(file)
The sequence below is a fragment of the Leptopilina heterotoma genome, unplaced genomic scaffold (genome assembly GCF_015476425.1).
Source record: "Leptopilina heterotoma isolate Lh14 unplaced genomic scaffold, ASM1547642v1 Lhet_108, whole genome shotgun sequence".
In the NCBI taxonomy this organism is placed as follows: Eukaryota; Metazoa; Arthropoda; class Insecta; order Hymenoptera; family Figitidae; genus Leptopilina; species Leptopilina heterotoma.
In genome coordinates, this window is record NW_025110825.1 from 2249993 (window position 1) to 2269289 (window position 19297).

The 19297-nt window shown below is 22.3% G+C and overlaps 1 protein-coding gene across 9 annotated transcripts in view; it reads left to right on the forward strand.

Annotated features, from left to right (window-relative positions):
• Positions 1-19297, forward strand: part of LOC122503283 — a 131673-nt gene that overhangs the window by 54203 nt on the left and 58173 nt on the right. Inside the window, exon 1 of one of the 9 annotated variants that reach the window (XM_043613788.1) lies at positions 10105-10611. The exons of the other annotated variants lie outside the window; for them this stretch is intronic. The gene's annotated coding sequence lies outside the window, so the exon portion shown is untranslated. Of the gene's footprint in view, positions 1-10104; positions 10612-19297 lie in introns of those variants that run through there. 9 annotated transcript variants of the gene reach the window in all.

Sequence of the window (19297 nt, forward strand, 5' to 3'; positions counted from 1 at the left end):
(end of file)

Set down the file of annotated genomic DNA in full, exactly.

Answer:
The sequence below is a fragment of the Leptopilina heterotoma genome, unplaced genomic scaffold (genome assembly GCF_015476425.1).
Source record: "Leptopilina heterotoma isolate Lh14 unplaced genomic scaffold, ASM1547642v1 Lhet_108, whole genome shotgun sequence".
In the NCBI taxonomy this organism is placed as follows: Eukaryota; Metazoa; Arthropoda; class Insecta; order Hymenoptera; family Figitidae; genus Leptopilina; species Leptopilina heterotoma.
In genome coordinates, this window is record NW_025110825.1 from 2249993 (window position 1) to 2269289 (window position 19297).

The 19297-nt window shown below is 22.3% G+C and overlaps 1 protein-coding gene across 9 annotated transcripts in view; it reads left to right on the forward strand.

Annotated features, from left to right (window-relative positions):
• Positions 1-19297, forward strand: part of LOC122503283 — a 131673-nt gene that overhangs the window by 54203 nt on the left and 58173 nt on the right. Inside the window, exon 1 of one of the 9 annotated variants that reach the window (XM_043613788.1) lies at positions 10105-10611. The exons of the other annotated variants lie outside the window; for them this stretch is intronic. The gene's annotated coding sequence lies outside the window, so the exon portion shown is untranslated. Of the gene's footprint in view, positions 1-10104; positions 10612-19297 lie in introns of those variants that run through there. 9 annotated transcript variants of the gene reach the window in all.

Sequence of the window (19297 nt, forward strand, 5' to 3'; positions counted from 1 at the left end):